At Scientists Without Borders, a program conceived by the New York Academy of Sciences in conjunction with the United Nations' Millennium Project, Executive Director Shaifali Puri says a web-enabled platform for seeking and suggesting solutions to science and technology challenges in the developing world is yielding input from a global and multidisciplinary set of innovators. The same is true at the Gates Foundation, where Program Officer Andrew Serazin says the five-year, $100 million Grand Challenges Explorations initiative to promote innovation in global health has successfully harvested ideas from a highly diverse set of people. "We've gotten some promising projects out of it, and we've gotten as much value out of reading applications," he says.

The startup costs for getting into the challenge-posing game can be surprisingly low. Platforms such as Scientists Without Borders and businesses like InnoCentive, IdeaConnection, NineSigma, and OmniCompete that facilitate contests for so-called "seekers," make it easy for anyone to post a problem online and field solutions from around the world. You don't need to offer a huge monetary reward to sponsor a successful incentive contest, either. Serazin contends that as little as a few thousand dollars can draw contestants, and plenty of seekers on Puri's site get input without offering any reward at all.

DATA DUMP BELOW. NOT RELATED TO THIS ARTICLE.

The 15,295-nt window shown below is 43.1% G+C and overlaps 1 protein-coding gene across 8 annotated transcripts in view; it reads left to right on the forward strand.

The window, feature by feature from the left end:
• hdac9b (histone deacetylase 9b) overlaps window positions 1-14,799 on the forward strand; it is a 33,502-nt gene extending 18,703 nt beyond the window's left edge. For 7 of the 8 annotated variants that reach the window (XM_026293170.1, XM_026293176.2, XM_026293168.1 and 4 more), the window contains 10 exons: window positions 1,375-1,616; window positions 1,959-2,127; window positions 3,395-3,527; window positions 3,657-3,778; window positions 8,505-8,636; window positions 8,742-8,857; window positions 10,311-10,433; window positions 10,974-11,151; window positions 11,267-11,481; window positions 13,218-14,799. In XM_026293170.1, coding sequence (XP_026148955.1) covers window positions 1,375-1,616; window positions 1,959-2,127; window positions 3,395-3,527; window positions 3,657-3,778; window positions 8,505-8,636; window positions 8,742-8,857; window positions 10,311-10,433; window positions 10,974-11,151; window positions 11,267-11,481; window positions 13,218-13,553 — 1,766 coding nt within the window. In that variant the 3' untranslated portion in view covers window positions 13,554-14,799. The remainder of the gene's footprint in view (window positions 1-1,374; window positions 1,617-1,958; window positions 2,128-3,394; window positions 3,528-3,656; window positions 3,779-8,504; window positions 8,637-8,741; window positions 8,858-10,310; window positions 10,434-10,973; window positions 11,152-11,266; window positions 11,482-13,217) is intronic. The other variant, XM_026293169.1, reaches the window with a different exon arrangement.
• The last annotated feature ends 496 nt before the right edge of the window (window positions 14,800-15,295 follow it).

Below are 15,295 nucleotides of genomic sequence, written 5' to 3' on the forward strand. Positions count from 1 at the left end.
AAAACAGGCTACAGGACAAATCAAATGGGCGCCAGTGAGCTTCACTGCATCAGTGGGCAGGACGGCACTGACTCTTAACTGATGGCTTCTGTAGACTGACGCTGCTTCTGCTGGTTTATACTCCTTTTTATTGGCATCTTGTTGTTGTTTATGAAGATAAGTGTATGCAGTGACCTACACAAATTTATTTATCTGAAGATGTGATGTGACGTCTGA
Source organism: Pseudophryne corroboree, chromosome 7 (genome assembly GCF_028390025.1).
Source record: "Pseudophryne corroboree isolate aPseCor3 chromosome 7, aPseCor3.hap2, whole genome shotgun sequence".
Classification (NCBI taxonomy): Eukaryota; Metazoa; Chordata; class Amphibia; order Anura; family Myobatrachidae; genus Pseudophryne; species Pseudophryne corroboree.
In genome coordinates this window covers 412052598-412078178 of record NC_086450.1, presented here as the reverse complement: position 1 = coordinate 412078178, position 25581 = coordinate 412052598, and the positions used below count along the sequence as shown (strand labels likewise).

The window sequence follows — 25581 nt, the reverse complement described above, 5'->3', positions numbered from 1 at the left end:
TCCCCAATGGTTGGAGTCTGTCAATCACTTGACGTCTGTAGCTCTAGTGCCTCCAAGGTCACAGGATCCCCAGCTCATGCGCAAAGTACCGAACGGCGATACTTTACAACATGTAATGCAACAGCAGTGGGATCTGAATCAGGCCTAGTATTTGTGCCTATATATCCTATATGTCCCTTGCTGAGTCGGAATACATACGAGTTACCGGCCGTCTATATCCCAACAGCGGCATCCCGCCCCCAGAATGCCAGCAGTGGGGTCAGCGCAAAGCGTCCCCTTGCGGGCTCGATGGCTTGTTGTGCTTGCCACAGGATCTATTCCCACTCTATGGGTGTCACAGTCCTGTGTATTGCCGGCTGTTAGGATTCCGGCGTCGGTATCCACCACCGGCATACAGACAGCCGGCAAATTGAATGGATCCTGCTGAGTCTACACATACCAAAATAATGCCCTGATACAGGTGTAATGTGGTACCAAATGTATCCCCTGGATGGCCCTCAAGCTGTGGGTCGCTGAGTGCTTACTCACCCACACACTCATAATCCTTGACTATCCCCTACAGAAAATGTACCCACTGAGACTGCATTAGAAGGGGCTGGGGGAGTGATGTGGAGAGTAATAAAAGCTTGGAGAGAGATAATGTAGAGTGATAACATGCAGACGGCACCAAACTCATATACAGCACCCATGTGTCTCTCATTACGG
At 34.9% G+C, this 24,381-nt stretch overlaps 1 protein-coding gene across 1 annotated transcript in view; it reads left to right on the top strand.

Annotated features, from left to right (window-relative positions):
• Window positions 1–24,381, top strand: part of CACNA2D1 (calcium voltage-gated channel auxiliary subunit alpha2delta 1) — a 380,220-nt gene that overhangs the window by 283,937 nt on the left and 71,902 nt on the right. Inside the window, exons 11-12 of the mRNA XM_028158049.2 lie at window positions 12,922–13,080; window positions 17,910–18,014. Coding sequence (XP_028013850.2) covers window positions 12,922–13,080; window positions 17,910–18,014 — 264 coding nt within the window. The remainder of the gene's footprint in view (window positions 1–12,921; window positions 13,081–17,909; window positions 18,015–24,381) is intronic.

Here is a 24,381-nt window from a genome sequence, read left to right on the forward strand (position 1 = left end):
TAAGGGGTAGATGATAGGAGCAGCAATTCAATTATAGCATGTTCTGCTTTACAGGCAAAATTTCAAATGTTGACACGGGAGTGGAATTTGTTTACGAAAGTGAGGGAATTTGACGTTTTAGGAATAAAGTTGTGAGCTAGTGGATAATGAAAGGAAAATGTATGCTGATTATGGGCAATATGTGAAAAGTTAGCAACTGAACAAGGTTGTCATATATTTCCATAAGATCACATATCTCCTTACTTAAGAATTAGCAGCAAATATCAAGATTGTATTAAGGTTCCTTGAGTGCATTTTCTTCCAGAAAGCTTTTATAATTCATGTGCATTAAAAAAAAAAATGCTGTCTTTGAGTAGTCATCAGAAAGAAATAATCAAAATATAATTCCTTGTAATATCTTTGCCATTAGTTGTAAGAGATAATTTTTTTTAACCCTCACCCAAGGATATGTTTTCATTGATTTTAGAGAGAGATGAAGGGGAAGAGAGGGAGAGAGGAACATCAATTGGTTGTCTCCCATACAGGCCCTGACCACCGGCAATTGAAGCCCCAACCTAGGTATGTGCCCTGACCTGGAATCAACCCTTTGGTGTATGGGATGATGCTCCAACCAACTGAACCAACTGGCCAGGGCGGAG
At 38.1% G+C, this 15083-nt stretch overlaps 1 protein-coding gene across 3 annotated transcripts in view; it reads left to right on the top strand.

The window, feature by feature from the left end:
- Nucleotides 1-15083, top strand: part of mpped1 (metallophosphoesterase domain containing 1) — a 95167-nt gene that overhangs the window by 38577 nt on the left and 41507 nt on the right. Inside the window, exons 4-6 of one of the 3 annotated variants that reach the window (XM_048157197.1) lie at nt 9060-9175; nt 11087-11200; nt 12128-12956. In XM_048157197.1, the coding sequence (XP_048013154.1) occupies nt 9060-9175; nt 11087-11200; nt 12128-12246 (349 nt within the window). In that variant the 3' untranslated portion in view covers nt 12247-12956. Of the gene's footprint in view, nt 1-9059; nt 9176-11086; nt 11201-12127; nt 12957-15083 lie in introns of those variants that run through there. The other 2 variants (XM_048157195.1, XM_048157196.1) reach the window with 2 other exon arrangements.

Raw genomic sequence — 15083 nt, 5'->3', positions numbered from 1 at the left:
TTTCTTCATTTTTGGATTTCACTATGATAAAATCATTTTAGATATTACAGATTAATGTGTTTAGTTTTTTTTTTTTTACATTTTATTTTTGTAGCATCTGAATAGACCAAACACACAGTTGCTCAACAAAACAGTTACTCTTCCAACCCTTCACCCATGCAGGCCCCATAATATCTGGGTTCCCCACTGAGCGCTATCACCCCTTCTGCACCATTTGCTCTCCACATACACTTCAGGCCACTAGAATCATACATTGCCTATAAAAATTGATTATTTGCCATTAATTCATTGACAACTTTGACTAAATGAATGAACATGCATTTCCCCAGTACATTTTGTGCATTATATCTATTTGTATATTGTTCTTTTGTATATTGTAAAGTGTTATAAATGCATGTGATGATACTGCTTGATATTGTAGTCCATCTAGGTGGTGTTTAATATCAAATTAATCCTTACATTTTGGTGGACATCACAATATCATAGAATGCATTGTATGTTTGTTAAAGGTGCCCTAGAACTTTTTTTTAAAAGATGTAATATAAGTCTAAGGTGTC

Even if your organization isn't ready to post its challenges to the outside world, simply employing the philosophies and practices of incentive contests can spur innovation within your own workplace. InnoCentive CEO Dwayne Spradlin notes, "The challenge-based approach is a fun way to get people inside an organization involved in solving a problem."

Henry Chesbrough, the executive director of the Center for Open Innovation at University of California, Berkeley, Haas School of Business says, "Any organization has biases, myopia, previous experiences that advantage certain approaches and discourage or discount others. A contest can transcend these cognitive barriers."

Contest limits and benefits

While useful, contests also have their limits. And not every scientific puzzle lends itself to the challenge format. Experts agree that, to be suitable, a problem must be able to be very well defined, and the parameters for winning very clear.